Archive for August, 2013

How far are we willing to go? (Updated)

August 28, 2013

OK, so there’s this:

There is a chorus of criticism over the pending action from those who argue that it will not resolve the conflict in Syria and fear that any action taken will lead to the kind of protracted on-the-ground involvement that has proved so costly and fruitless in Iraq and Afghanistan. These critiques are misguided. There is no reason why targeted and carefully proscribed, but nonetheless potent, air attacks could not effectively deliver a message to Assad that these abuses must stop. His air defenses can be targeted. His weapons stores can be targeted. Economic assets associated with his closest associates, upon which his regime depends, can be targeted. This last approach — targeting the financial backers and cutting off money stream — is what ultimately proved to tip the scales most effectively in the former Yugoslavia during the 1999 bombings known within NATO as Operation Allied Force. This was an example of successful but limited use of air power without ground support that advanced a specific goal — in that case, the withdrawal of Yugoslav forces from Kosovo. (Ironically, tellingly, the rationale President Bill Clinton’s administration gave for the bombing included the fear that failing to undertake it could be a disaster in Kosovo that could claim some 100,000 lives — the same total lost to date in Syria.)

So to be clear, we can bomb them and then they will know that we can bomb them. Some more. Agreed. That is what they will know. Also, Syria is not Yugoslavia. The Serbians didn’t have a defense system meant to counter the Israeli air force.

What is really breaking my brain right now is reading people I respect make the American Exceptionist case:

If it is true that the regime killed hundreds of civilians with nerve gas in a Damascus suburb last week — and Secretary of State John F. Kerry said Monday that the use of chemical weapons is “undeniable” — then Obama has no choice. Such use cannot be tolerated, and any government or group that employs chemical weapons must be made to suffer real consequences. Obama should uphold this principle by destroying some of Assad’s military assets with cruise missiles.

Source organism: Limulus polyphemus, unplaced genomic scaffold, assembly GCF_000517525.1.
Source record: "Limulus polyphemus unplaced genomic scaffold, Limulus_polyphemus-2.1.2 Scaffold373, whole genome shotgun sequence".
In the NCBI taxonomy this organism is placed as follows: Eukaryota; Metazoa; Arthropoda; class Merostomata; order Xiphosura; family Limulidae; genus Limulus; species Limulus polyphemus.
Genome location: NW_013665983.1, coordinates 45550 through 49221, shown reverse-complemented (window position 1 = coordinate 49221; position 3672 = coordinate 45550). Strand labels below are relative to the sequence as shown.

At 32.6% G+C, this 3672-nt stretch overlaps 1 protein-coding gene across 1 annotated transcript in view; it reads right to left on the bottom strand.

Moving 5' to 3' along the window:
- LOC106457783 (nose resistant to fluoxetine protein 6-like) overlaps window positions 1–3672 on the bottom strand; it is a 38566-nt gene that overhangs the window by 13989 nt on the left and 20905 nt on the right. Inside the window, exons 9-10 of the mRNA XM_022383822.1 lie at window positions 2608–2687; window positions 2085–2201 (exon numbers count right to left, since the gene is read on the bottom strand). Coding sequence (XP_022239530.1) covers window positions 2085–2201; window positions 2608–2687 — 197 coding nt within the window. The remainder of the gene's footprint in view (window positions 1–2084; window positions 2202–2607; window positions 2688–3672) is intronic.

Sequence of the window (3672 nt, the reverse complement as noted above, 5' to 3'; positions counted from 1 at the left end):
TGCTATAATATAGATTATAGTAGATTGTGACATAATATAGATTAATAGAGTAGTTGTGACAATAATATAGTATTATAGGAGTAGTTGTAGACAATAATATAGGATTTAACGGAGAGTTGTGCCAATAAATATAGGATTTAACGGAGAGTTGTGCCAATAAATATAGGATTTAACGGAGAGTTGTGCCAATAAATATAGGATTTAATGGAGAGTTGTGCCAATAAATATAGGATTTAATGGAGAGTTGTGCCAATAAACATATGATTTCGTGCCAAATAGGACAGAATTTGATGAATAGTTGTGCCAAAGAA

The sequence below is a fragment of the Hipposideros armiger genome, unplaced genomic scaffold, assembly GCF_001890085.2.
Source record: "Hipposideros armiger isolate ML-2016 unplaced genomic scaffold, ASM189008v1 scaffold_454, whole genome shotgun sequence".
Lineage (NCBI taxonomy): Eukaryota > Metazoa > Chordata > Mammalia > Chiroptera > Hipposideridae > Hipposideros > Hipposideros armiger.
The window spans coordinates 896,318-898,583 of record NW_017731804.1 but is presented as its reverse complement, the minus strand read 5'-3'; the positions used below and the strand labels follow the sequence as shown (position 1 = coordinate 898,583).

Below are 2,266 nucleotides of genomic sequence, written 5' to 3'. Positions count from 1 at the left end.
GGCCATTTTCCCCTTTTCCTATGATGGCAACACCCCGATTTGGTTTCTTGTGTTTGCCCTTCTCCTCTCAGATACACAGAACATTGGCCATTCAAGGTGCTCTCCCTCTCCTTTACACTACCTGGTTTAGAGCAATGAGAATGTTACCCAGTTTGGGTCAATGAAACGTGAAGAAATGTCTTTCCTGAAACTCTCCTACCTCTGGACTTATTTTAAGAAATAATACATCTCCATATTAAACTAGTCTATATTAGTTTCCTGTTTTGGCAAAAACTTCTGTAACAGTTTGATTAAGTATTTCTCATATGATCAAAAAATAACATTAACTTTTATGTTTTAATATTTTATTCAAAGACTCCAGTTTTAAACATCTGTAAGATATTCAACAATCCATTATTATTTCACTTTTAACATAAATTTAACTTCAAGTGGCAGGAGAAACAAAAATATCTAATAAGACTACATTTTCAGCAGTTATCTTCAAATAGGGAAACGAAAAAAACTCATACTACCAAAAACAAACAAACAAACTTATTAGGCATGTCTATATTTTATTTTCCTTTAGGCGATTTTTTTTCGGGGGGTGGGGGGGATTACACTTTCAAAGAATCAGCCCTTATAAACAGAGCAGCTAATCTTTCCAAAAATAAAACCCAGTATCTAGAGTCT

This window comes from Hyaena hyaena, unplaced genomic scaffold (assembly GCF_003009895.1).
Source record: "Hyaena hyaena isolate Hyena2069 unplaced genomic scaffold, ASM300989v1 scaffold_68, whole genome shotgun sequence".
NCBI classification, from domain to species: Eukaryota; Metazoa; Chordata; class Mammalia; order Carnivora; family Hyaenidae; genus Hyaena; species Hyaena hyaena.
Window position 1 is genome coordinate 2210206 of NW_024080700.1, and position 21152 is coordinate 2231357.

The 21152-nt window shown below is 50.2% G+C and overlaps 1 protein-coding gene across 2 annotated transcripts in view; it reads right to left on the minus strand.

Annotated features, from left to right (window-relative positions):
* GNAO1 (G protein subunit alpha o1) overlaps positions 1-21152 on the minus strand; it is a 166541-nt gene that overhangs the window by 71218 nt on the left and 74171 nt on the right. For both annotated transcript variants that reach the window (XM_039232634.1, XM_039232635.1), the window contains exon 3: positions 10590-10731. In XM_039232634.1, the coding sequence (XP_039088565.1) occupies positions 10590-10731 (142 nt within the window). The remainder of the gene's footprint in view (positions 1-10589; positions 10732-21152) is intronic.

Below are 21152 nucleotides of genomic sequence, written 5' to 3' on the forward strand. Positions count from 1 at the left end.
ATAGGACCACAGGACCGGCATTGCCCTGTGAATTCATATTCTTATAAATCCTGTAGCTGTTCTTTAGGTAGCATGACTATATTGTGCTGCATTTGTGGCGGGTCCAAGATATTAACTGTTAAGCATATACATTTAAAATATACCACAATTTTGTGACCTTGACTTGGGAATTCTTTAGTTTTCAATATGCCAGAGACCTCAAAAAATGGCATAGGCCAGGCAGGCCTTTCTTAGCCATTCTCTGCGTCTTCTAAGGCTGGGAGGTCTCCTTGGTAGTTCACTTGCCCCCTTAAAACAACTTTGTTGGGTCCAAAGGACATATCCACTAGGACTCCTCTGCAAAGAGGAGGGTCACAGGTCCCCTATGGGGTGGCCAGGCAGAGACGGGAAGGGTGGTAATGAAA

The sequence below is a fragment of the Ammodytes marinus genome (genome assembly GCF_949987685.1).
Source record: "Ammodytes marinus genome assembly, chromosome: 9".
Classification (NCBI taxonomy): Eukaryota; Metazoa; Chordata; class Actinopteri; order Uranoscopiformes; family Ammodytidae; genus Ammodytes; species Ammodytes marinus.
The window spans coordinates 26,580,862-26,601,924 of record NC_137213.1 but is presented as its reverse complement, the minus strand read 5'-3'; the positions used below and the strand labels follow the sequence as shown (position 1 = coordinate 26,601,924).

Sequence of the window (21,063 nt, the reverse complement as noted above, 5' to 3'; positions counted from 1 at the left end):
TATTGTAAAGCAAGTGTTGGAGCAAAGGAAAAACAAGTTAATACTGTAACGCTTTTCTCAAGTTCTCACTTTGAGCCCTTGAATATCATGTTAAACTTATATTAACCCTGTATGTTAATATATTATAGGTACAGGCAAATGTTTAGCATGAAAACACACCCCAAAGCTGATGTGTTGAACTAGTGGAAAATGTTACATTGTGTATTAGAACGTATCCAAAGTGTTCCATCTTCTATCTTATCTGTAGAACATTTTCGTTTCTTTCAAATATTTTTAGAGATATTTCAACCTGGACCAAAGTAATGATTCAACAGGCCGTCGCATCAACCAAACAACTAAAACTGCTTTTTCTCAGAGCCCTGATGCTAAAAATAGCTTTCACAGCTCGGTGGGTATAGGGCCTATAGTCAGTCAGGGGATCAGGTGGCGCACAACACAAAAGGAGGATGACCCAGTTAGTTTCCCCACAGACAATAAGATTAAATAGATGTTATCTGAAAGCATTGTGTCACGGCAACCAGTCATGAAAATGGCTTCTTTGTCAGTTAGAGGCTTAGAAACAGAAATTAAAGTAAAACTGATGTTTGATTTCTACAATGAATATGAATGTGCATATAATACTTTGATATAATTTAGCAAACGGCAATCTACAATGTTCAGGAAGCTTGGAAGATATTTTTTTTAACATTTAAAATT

This is a case in which somebody has to be the world’s policeman.

Says who sir? You?

But, what if in being bombed, that is, they become desperate because, well, we just bombed them, and so in desperation they use that pile of chemical weapons we are told they have. I mean, why the hell not at that point?

How far are we willing to go? Once we drop bombs we are fully committed. As is stated above, anything can be targeted. Never mind that those targets include human beings, that collateral damage thing we occasionally hear about.

Where do we draw the red line on our own actions? If the civil war continues to worsen, we will be expected to escalate our response. We will already ‘be there’.

Once we jump into this we are in. Into a civil war that can more accurately be described as chaos. We would be bombing amongst other things targets that would weaken the capabilities of a regime on the side of Russia, China, Hezbollah and Iran, which would have the effect of allowing a highly fractured, and increasingly radicalized, rebel force to, um, suddenly shit a collective rainbow and get along?

I am starting to have flashbacks. I am pretty sure we went through this fairly recently. Has one person actually came out and said there is conclusive proof of these chemical attacks? Or who perpetuated them?

And let’s say they did happen, and the Assad regime committed these crimes. OK. Now what? We bomb, then maybe bomb again. The regime retreats to the coast, doing what ever it takes to get there. Possibly. Then what? Do we sit by and let more ethnic cleansing happen? You think it won’t?

Never mind the battles between rebel forces already happening, never mind that no one seems to know how to deal with the massive refugee issue that is surely to arise from our actions as they intensify. And they will.

Or that no matter what we do we will still be hated even more in the region. Somehow our actions will be used to recruit more terrorists.

Will Russia, China, Hezbollah, and Iran respond? In what ways? Again, how far are we willing to go? And for that matter what concessions are we willing to make to ensure they don’t?

If we do this, we have to acknowledge the fact that we may very well become bogged down, that we will be on the hook for more support, possibly ground troops regardless of what anyone says right now. We have to accept that we will have to help rebuild, and we haven’t proven successful in that endeavor as of late.

Or we don’t, and end up looking like dicks for blowing up their infrastructure, which anyone will need to rebuild.

So what’s our commitment? Drop a few bombs? Make a point? What point exactly? That we can?

Then what? I highly doubt Assad has any plans to surrender. So we are in this till when exactly? And if other countries decide to back him, what is our game plan? And most importantly, what imminent threat does all this pose to the US?

Well, that’s my peace. I would hope it doesn’t happen but I am tired of being disappointed.

Update – Here is a lot more background on the groups involved in Syria.